About You
Agora Partnerships
About You
First Name


Last Name


About Your Organization
Organization Name

Agora Partnerships

Organization Country

, DC, Washington

Country where this project is creating social impact

, MN

How long has your organization been operating?

1‐5 years

The information you provide here will be used to fill in any parts of your profile that have been left blank, such as interests, organization information, and website. No contact information will be made public. Please uncheck here if you do not want this to happen..

What stage is your project in?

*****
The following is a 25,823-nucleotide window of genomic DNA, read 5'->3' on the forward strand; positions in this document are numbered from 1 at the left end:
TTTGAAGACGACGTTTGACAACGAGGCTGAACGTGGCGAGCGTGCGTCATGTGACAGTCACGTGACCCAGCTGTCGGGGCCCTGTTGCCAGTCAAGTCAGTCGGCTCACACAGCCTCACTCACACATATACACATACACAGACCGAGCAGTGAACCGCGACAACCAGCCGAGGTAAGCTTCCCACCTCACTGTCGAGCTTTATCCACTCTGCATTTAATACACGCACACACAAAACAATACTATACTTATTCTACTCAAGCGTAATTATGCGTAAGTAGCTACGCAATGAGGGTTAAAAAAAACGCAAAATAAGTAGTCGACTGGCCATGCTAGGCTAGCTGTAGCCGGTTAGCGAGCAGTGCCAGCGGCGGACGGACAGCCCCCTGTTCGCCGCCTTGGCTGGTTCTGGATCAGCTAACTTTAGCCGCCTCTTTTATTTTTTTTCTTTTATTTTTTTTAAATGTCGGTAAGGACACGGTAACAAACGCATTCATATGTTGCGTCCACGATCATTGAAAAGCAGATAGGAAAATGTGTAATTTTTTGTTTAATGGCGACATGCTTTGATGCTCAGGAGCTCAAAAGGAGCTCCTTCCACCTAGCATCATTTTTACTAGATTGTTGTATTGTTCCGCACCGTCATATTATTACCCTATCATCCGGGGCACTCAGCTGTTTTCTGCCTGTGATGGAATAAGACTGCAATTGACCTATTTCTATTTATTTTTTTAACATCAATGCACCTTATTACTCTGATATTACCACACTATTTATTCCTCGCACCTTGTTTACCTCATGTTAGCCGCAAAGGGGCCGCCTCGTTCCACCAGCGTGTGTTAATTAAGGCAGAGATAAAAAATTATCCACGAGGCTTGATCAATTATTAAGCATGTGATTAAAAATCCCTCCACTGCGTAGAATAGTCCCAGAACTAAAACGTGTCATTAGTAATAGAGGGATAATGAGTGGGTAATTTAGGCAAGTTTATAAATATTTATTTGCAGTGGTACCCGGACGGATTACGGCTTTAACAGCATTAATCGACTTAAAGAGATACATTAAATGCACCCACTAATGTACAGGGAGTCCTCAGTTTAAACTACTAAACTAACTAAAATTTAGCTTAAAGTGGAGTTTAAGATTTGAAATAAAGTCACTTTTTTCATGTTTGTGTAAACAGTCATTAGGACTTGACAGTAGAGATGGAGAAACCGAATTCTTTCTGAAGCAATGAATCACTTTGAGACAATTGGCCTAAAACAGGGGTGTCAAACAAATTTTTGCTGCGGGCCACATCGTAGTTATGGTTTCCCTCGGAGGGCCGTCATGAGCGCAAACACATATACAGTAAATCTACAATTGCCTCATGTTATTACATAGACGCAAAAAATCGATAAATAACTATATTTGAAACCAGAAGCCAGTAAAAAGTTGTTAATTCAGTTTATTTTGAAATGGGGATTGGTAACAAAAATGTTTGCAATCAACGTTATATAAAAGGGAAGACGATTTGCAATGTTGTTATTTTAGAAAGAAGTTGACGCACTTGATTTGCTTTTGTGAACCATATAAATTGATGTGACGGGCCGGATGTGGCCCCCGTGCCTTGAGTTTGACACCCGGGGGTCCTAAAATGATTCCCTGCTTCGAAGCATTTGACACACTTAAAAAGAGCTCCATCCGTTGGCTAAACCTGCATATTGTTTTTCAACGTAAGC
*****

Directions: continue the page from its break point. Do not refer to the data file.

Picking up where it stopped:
Operating for less than a year

Share the story of the founder and what inspired the founder to start this project

Agora's founder, Ben Powell became convinced of the power of small business to fight poverty as an entrepreneur in Mexico, where he founded CityGolf: Puebla, a miniature golf course and family entertainment park. Agora's Co-founder, Ricardo Teran, is Nicaraguan from an entrepreneurial family and was the founder of the Young Entrepreneurs Association of Nicaragua.

From Ben's first blog post: "What a miniature golf course taught me about development"